[vii] Navigating Online Communities in Recovery of an MMO Junkie


And You Thought There Is Never a Disaster Bi Online?


Reconciling your fondness of anime can be difficult, particularly if internalizing derisive ‘hide your powerlevel’ conceits happened to graze your conscious at a malleable age, rising to a deafening wail whenever you happen to see someone with Yuri on Ice pins proudly covering their bag. Expressing unabashed affection towards otaku-centric media yields Pavlovian pangs of shame, and as a result I’ve always shied away from anime fans, deathly afraid of the stigma attached. Of being seen as One of Them. Such skittish modes of behaviour similarly seeped into the online communities I frequented, where until this year I consistently expressed reluctance to get involved in channels beyond the safe and distant stream of my own twitter feed.

Over the past few months however a lingering sense of gloom has begun to shroud such interactions, imperviously so, where as I grow closer to people I’m caught between opening up to them and settling for practiced avoidance, firmly kept at arm’s length. Despite having never played an MMO there’s so much about how interpersonal relationships are broached – both online and offline – that capture the difficulties struggling with ostensibly nebulous boundaries in Recovery of an MMO Junkie.


In the throes of vulnerability you want to open up, desperately so, the notion of an incensed tirade or blissful gush over something that happened in your personal life most appealing, cathartic even – but there’s always the scathing voice to keep in mind, chill façades to be maintained and powerlevels to be hidden. It would be remiss to bring personal baggage to otherwise easy-going communities where people want to relax, it sneers. A striking earlier sequence in Recovery of an MMO Junkie depicts Moriko and Sakurai struggling with similar interpersonal-motivated concerns as they draw closer together, mutually mystified at the unique sense of distance yet intimacy that can be fostered via online interactions; where one is pure id, able to be themselves entirely. It results in Sakurai asking the forbidden “you want to know about the private life of someone you don’t know outside a game?”, capturing the level of shameful acuity often inextricably involved in such fraught and complex interplays. There is always that hesitance, that uncertainty. But most of all that keen desire to know more about the people you spend e-time with, because at the end of the day you do consider them to be your friends.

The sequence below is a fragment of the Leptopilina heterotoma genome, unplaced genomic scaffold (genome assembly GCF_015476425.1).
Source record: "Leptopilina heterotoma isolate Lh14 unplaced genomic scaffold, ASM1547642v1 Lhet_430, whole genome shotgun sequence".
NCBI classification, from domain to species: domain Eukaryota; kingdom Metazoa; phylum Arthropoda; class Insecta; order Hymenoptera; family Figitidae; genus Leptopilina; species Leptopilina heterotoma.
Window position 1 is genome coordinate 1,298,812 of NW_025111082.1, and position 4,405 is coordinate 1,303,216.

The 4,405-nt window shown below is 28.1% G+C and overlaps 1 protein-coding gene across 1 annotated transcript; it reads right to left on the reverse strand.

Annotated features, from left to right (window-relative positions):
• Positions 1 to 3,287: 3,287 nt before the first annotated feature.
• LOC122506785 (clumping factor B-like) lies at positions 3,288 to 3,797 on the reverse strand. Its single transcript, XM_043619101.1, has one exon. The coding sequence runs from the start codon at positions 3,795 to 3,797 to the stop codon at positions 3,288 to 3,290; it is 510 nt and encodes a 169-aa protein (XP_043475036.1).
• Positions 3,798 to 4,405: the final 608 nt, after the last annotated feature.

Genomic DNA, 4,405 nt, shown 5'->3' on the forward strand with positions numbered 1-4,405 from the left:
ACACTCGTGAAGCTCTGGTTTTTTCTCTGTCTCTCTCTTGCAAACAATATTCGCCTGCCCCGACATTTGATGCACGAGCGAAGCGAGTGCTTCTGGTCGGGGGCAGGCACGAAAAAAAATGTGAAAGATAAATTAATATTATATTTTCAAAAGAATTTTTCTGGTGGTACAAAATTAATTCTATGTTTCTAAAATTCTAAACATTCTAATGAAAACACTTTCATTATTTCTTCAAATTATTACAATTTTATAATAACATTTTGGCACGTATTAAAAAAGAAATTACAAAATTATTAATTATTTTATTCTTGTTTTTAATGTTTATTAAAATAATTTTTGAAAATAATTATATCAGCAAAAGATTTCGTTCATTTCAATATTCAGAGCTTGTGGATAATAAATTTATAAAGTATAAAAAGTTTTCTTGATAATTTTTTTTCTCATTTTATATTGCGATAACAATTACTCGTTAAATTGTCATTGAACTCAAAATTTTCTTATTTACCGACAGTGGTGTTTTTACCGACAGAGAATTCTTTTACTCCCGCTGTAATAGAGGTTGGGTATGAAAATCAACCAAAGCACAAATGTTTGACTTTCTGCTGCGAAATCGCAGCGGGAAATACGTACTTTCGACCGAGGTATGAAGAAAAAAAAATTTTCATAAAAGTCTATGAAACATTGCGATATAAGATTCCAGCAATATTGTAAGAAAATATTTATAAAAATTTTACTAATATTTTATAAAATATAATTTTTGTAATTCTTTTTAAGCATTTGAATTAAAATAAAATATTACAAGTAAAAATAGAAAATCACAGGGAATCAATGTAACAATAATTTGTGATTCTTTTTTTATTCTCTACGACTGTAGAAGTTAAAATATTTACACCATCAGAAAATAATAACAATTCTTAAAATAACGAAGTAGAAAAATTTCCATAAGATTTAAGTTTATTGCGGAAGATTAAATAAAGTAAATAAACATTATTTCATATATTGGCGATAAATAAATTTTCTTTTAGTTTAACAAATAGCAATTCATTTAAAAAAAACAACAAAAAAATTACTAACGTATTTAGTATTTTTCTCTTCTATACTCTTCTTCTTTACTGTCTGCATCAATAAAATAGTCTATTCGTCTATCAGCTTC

As Moriko navigates the discomfort of her guild betting on her age, an inevitable element of intrusiveness where you feel a touch scandalized surfaces; personally bringing to mind flashes of irritation where despite intentionally culling girlish typing mannerisms all those years ago, being referred to as ‘he’ struck a nerve. You cannot possibly intervene, it feels, adding an element of profound density to what appears to be a relatively simple communicative process. Despite what a cursory glance at its synopsis may belie, Recovery of an MMO Junkie rarely settles for escapist narratives, reconciling the cast’s lived experiences with in-game avatars despite the indescribably twee sentiments, all blushes and flushes on virtual beaches. The MMO bonded over is not a dazzling escape, but a coping mechanism to aid the often fraught everyday where one can simply relax; be who they want to be if needs be, the show itself facilitating rich readings of gender presentation online. The comfort Moriko exhibits upon logging in to Fruits de Mer earns an appreciative nod, the login page’s thrill flutes melodious heralds following a night of draining social obligations.


As one character notes the game provides a unique refuge in that you can be alone, but not lonely. Despite being caught between sincerity and eschewal, interactions are multifaceted, defying conventional modes of interpretation. With online in particular maintaining a level of discretion is imperative, as there will always be information you’re reluctant to broach – and that’s perfectly fine. There’s no point in being caught between two alternatives, instead settling for a comforting compromise which enables you to continue to remain in those soothing online spaces.



2 thoughts on “[vii] Navigating Online Communities in Recovery of an MMO Junkie

  1. inksquid43 says:

    This is exactly how I feel. For the same reasons you describe, I am terrified of blending my inksquid persona with my real identity. I’ve built a network of people online with whom I interact regularly to gush about anime, but still keep my identity at an arm’s length. Similarly, I jealously guard this persona from anyone in real life. This is a status quo I’m comfortable with at the moment, if only because I’m terrified of the alternatives.


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